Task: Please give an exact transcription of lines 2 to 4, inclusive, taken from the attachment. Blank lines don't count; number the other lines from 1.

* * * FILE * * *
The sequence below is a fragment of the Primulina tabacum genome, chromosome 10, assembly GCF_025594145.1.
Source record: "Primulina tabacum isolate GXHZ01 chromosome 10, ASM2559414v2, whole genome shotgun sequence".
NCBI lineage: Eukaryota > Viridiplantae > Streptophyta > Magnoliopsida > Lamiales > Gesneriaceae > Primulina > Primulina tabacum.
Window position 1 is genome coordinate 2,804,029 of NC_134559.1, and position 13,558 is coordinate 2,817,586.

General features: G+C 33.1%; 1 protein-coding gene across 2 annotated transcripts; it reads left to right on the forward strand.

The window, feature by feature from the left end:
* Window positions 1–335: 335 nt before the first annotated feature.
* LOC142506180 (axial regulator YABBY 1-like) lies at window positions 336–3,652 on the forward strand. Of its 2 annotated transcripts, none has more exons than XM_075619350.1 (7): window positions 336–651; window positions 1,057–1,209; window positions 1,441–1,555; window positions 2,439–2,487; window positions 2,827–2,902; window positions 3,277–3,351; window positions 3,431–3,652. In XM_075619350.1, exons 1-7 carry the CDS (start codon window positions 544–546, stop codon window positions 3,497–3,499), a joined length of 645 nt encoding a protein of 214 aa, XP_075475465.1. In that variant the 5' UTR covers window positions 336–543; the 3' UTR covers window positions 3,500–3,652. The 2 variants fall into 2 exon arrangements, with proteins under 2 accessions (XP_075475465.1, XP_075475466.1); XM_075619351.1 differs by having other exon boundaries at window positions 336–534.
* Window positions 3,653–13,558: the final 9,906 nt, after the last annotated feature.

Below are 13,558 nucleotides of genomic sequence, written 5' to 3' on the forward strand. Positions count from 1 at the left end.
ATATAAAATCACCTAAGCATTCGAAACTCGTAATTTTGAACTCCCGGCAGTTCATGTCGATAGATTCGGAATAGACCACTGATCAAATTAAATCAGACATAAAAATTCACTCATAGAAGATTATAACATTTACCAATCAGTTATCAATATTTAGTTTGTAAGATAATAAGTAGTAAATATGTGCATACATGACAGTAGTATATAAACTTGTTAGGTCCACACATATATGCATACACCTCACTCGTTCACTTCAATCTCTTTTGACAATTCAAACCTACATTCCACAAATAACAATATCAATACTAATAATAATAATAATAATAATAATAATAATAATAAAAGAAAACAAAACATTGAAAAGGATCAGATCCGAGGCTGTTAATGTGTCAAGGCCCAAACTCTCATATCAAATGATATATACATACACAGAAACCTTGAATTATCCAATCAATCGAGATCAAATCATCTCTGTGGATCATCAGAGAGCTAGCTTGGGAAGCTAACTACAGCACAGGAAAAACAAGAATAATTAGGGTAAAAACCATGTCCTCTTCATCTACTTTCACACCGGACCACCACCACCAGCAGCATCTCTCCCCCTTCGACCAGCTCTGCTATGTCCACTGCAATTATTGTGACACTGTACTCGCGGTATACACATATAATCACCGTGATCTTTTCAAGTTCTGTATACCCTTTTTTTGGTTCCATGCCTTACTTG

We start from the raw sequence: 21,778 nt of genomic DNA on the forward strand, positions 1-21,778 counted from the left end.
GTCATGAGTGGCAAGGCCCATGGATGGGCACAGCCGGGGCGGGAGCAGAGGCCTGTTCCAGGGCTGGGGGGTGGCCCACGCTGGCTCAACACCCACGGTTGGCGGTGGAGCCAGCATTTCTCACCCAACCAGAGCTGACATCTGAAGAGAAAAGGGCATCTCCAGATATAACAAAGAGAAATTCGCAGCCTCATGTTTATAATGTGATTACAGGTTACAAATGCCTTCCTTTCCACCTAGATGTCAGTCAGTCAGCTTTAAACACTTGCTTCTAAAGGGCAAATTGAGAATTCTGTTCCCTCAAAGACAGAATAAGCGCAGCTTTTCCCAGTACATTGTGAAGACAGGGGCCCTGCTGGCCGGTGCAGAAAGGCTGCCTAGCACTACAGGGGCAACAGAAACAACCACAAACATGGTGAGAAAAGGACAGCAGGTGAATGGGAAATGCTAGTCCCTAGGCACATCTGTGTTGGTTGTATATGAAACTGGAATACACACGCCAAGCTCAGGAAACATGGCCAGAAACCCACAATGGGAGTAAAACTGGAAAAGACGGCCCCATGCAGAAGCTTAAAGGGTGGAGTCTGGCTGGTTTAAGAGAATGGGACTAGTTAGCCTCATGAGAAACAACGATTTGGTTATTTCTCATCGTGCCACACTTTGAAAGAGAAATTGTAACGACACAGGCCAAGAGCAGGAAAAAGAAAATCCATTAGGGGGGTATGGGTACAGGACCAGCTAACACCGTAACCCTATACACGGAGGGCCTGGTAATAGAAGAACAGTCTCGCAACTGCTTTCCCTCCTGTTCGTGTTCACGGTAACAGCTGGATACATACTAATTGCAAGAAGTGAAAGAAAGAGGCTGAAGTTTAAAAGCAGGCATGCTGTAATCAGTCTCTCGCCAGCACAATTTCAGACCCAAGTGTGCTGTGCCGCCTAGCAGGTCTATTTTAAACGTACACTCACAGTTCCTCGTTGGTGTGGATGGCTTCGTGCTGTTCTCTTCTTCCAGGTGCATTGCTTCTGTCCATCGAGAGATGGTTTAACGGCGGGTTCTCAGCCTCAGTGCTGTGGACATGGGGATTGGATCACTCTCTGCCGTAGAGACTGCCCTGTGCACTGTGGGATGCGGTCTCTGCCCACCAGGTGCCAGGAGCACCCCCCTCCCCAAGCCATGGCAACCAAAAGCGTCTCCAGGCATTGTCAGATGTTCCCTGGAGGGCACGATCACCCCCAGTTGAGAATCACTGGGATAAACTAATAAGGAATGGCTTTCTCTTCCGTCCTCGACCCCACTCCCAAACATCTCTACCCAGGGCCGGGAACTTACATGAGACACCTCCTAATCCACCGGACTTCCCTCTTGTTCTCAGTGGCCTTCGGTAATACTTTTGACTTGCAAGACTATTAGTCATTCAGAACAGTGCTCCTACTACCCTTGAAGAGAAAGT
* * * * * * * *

Source record: "Primulina tabacum isolate GXHZ01 chromosome 10, ASM2559414v2, whole genome shotgun sequence".
NCBI lineage: Eukaryota > Viridiplantae > Streptophyta > Magnoliopsida > Lamiales > Gesneriaceae > Primulina > Primulina tabacum.
Window position 1 is genome coordinate 2,804,029 of NC_134559.1, and position 13,558 is coordinate 2,817,586.